better agreement was observed between accelerometer-measured and self-reported moderate-to-vigorous activity after excluding cycling (median of 76 min/day without cycling), although associations with participant characteristics did not change. In addition, less sedentary behavior was reported on the PAQ compared with accelerometer measurement, which may have resulted from participants under-reporting sedentary time,27,28
from under-ascertainment of sedentary behavior by the PAQ, or from overestimation of sedentary behavior by accelerometry. Most likely, a combination of the limitations of both instruments contributed to these discrepancies.
The demographic, anthropometric and lifestyle correlates of accelerometer-measured physical activity and sedentary behavior in this Shanghai population were largely similar to those characteristics observed in Western populations.9,16,25,29
In contrast with previous evidence based on self-reported physical activity and sedentary behavior,9,29
however, neither male gender nor attained education was positively associated with accelerometer-measured physical activity. Furthermore, distinct associations of gender and attained education with self-reported versus objectively measured physical activity and sedentary behavior were observed. Together, these results suggest that population subgroup–specific physical activity levels and/or physical activity reporting patterns exist.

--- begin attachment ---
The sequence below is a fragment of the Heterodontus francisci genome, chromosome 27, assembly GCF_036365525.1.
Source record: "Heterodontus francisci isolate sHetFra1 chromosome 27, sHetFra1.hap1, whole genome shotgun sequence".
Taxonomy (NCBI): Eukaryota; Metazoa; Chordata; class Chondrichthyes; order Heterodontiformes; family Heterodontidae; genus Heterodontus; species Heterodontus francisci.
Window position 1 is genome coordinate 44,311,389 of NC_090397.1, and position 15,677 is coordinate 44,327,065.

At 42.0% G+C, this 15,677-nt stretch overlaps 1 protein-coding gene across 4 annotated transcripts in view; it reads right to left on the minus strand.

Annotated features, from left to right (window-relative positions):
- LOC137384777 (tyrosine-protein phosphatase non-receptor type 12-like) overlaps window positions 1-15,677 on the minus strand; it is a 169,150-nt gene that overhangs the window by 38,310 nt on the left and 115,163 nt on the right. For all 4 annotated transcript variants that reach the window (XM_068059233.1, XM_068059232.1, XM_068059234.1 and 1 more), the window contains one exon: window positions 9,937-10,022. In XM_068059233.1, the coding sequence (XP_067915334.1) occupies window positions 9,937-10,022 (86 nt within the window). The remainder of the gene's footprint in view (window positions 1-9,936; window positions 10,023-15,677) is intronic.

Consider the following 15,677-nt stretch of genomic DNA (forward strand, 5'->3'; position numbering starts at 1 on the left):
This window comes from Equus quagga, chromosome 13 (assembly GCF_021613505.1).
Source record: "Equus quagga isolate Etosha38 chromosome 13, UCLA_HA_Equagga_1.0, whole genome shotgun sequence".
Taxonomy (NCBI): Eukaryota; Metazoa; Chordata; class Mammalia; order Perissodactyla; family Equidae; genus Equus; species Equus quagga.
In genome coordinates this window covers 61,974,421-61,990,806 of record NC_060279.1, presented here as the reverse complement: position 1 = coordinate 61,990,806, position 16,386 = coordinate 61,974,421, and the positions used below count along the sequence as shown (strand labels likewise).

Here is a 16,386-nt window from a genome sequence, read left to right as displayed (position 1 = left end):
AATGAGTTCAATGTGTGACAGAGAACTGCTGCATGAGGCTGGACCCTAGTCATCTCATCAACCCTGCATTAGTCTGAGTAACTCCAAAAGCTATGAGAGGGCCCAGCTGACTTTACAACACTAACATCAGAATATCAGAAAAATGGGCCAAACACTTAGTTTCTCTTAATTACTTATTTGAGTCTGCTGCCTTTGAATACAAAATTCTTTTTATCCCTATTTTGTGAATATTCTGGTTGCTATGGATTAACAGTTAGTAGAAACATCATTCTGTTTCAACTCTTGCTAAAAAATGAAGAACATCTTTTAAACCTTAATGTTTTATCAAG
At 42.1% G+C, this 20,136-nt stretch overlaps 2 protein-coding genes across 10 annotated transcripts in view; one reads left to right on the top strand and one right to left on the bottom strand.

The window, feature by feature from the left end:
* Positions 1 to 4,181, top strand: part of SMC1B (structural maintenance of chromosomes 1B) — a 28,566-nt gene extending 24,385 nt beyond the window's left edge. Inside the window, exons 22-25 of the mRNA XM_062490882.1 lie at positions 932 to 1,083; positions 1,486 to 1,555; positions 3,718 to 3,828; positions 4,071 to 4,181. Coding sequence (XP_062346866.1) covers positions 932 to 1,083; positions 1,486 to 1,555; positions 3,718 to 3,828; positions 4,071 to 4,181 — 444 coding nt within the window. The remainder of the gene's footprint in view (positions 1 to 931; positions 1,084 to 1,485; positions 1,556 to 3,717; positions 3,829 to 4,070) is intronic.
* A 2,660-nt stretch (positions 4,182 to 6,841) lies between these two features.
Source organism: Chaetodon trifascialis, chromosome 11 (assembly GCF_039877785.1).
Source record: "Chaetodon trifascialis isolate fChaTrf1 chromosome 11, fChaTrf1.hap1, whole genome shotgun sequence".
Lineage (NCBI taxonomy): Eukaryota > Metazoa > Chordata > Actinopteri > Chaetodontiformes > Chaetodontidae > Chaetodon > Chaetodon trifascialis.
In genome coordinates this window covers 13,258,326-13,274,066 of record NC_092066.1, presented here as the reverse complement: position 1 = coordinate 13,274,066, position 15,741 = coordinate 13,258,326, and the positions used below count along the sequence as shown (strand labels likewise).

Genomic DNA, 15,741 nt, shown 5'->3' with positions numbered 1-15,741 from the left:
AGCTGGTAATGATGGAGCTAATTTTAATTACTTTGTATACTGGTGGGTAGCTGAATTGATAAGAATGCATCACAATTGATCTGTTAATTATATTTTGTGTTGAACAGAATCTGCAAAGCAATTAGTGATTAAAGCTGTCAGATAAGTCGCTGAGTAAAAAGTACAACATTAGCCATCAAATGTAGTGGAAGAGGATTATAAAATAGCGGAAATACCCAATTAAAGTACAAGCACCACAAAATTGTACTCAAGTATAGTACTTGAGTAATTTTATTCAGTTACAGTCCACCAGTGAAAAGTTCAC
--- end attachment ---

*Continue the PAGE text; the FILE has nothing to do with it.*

For example, the authors did not observe an association of gender with accelerometer-measured moderate-to-vigorous activity, but women self-reported spending more time in moderate-to-vigorous activity than men. The bulk of the literature supports a higher level of activity among men,9,29
thus it is conceivable that women in the present study over-reported time spent in activities30
such as cooking, cleaning, and laundry that are more prevalent among women than men10,31,32
and are not well captured by accelerometry.33
Alternatively, women may have overestimated the intensity of domestic activities when self-reporting, as accelerometer results showed that women were more likely than men to engage in light activity. While accelerometer-measured physical activity and sedentary behavior were not associated with attained education in the current cohort or in one other study,26